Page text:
Laval, Quebec, incorporated as a city in 1965, population 422,993 (2016 census), 401,553 (2011 census). Laval was formed by the merger of 14 municipalities: Chomedey, Duvernay, Laval-des-Rapides, Laval-Ouest, Pont-Viau, Sainte-Rose, Auteuil, Fabreville, Îles-Laval, Laval-sur-le-lac, Sainte-Dorothée, Saint-François, Saint-Vincent-de-Paul and Vimont. Laval is the third largest city in Quebec. It is located on Île Jésus, north of Île de Montréal. Laval is separated from Île de Montréal by the Rivière des Prairies and from the mainland to the north by the Rivière des Mille Îles. The city is named after François de Laval, the first Roman Catholic bishop of Quebec (1674-88) and onetime seigneur (1675-80) of Île Jésus.

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Saint-Nicolas

Saint-Nicolas, Quebec, population 23,675 (2019), 16,645 (2001 census). The city of Saint-Nicolas was originally incorporated in 1994 with the amalgamation of the municipalities of Bernières and Saint-Nicolas. Since 2002, Saint-Nicolas is part of the city of Lévis. Saint-Nicolas is located 17 km southwest of Quebec City. Saint-Nicolas is on the south shore of the St. Lawrence River and to the west of Rivière Chaudière. It is a thriving residential suburb of Quebec City. The area is linked to the city of Sainte-Foy, on the opposite shore of the St. Lawrence, by the Pierre-Laporte suspension bridge and the old, cantilever Quebec Bridge. (See also Quebec Bridge Disaster.)

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Canada on D-Day: Juno Beach

Juno Beach was the Allied code name for a 10 km stretch of French coastline assaulted by Canadian soldiers on D-Day, 6 June 1944, during the Second World War. The Canadian Army’s 3rd Infantry Division and 2nd Armoured Brigade seized the beach and its seaside villages while under intense fire from German defenders — an extraordinary example of military skill, reinforced by countless acts of personal courage. The 3rd Infantry Division took heavy casualties in its first wave of attack but took control of the beach by the end of the day. More than 14,000 Canadian soldiers landed or parachuted into France on D-Day. The Royal Canadian Navy contributed 110 warships and 10,000 sailors and the RCAF contributed 15 fighter and fighter-bomber squadrons to the assault. There were 1,074 Canadian casualties, including 359 killed.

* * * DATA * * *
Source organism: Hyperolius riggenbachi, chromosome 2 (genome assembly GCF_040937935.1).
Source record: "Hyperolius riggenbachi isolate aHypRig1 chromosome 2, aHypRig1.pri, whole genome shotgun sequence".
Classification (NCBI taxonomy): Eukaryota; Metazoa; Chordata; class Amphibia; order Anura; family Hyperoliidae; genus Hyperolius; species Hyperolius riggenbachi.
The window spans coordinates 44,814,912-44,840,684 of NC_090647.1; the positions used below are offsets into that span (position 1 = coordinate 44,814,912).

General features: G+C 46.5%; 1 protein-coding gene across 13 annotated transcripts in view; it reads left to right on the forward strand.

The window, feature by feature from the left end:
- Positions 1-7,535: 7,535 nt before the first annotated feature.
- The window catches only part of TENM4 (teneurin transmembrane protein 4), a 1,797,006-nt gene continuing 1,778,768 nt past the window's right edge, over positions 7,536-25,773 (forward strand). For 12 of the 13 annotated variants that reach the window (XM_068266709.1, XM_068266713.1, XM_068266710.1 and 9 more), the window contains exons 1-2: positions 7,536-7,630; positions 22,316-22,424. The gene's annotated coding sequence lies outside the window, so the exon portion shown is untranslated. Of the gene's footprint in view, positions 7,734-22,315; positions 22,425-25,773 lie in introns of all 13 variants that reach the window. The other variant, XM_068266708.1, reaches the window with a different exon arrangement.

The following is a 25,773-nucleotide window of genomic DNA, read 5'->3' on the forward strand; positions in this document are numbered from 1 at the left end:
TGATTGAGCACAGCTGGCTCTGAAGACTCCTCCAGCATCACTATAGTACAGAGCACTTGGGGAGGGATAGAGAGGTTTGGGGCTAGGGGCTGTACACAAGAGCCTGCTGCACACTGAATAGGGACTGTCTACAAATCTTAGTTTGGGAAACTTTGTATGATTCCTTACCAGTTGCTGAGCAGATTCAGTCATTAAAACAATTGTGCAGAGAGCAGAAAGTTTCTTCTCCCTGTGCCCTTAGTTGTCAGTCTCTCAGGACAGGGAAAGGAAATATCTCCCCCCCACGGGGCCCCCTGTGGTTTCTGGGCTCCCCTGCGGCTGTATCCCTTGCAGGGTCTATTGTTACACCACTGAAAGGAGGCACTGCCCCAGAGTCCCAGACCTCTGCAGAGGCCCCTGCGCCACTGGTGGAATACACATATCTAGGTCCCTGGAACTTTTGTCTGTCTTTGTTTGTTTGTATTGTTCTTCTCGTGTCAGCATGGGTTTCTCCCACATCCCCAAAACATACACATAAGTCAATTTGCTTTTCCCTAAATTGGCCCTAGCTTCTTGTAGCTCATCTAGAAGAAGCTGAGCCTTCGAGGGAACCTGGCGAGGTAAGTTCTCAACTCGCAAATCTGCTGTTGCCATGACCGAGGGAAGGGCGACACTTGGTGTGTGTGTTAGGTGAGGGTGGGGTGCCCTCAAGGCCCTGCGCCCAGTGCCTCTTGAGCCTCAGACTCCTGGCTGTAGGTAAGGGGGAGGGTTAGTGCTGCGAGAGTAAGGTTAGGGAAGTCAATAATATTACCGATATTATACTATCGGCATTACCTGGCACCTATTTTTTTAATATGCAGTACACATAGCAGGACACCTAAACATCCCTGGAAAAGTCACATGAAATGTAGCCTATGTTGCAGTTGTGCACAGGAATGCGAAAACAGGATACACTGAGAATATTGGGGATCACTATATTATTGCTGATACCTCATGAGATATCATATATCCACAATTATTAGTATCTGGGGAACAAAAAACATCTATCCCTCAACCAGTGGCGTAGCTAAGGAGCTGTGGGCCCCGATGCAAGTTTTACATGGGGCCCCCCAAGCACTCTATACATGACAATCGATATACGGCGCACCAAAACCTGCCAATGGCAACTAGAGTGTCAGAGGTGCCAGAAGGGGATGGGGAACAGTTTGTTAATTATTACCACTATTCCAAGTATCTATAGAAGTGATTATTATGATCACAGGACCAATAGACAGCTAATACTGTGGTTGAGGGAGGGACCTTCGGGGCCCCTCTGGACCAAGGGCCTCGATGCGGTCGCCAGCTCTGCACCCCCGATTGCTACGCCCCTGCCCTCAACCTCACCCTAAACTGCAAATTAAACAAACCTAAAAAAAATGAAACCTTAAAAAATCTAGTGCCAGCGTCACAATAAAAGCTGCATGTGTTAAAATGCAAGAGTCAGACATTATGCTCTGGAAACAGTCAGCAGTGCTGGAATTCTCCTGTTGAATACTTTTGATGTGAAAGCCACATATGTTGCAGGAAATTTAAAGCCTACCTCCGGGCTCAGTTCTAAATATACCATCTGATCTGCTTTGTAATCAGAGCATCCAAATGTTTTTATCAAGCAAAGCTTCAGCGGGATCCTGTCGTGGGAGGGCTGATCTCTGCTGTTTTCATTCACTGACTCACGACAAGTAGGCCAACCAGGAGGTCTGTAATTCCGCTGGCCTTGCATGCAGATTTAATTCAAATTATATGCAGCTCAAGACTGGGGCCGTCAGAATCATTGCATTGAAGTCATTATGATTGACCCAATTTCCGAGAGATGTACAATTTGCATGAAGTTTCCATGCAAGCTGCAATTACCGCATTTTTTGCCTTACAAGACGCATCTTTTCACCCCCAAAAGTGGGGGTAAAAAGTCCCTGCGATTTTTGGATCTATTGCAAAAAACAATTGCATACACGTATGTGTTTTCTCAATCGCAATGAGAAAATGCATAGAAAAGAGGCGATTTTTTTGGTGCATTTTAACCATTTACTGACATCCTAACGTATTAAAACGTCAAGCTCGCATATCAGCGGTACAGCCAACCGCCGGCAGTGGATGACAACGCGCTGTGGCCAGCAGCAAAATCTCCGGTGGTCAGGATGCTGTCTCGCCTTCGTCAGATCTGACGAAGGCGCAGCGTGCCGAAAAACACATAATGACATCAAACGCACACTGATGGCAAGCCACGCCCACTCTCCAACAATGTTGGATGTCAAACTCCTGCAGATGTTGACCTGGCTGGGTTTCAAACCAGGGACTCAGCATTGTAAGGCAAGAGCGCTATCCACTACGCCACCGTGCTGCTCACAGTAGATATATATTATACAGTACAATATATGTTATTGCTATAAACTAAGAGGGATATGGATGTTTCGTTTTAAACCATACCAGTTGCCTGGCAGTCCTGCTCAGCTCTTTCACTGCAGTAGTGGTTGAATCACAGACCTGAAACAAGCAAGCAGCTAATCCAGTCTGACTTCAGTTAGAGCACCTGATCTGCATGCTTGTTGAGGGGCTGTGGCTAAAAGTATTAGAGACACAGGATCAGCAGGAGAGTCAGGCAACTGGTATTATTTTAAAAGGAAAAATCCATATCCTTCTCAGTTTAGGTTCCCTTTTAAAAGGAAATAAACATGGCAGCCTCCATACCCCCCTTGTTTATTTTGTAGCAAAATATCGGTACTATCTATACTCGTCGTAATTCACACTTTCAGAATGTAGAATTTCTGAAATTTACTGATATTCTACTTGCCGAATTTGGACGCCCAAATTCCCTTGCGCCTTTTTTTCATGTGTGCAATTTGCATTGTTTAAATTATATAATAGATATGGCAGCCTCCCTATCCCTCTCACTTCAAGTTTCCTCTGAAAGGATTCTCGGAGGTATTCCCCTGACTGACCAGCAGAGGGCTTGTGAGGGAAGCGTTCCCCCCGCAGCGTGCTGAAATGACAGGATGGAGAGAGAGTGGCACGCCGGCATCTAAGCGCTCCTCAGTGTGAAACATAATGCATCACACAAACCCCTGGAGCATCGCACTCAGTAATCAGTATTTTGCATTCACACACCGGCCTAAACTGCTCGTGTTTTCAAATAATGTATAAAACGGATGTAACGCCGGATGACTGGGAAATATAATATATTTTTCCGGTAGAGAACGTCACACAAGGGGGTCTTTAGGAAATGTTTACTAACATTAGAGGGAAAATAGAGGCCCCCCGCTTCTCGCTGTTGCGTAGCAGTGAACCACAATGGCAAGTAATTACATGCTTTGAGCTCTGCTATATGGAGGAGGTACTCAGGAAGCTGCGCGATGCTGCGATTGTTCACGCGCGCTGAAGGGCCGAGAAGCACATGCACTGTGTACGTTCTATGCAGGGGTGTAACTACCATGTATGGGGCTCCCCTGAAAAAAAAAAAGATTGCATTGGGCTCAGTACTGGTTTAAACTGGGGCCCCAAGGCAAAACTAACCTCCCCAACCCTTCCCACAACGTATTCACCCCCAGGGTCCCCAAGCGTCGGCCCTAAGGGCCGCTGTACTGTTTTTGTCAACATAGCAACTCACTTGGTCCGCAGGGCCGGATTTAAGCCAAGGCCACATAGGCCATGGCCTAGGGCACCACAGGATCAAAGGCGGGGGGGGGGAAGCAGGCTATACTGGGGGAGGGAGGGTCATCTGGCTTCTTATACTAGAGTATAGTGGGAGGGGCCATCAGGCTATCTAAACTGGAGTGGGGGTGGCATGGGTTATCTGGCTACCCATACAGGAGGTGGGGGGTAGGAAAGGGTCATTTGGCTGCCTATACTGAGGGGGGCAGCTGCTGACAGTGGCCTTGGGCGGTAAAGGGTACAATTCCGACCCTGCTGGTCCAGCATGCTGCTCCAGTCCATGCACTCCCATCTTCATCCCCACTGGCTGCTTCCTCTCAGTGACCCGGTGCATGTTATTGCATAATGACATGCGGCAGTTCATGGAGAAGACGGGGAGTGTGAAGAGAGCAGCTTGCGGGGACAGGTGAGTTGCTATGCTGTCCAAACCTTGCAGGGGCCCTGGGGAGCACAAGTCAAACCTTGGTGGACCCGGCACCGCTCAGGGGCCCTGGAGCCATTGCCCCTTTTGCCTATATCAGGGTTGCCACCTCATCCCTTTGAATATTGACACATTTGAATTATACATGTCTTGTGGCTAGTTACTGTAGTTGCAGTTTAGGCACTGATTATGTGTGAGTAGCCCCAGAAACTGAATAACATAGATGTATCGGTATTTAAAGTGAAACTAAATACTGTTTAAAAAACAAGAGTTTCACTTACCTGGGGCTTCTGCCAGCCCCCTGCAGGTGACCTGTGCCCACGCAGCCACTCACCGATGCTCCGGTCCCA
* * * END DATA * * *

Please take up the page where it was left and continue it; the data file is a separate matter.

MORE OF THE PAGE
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Place Royale

  By bringing a bust of the king to Québec in 1686, Champigny was acquiescing to the request Louis XIV made of his intendants the previous year to create "places royales" in his honour in the various provinces of his kingdom.

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Oka

Oka, Québec, municipality, population 3,969 (2011), 3,300 (2006), incorporated 1875.

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Battle of Vimy Ridge

The Battle of Vimy Ridge was fought during the First World War from 9 to 12 April 1917. It is Canada’s most celebrated military victory — an often mythologized symbol of the birth of Canadian national pride and awareness. The battle took place on the Western Front, in northern France. The four divisions of the Canadian Corps, fighting together for the first time, attacked the ridge from 9 to 12 April 1917 and captured it from the German army. It was the largest territorial advance of any Allied force to that point in the war — but it would mean little to the outcome of the conflict. More than 10,600 Canadians were killed and wounded in the assault. Today an iconic memorial atop the ridge honours the 11,285 Canadians killed in France throughout the war who have no known graves.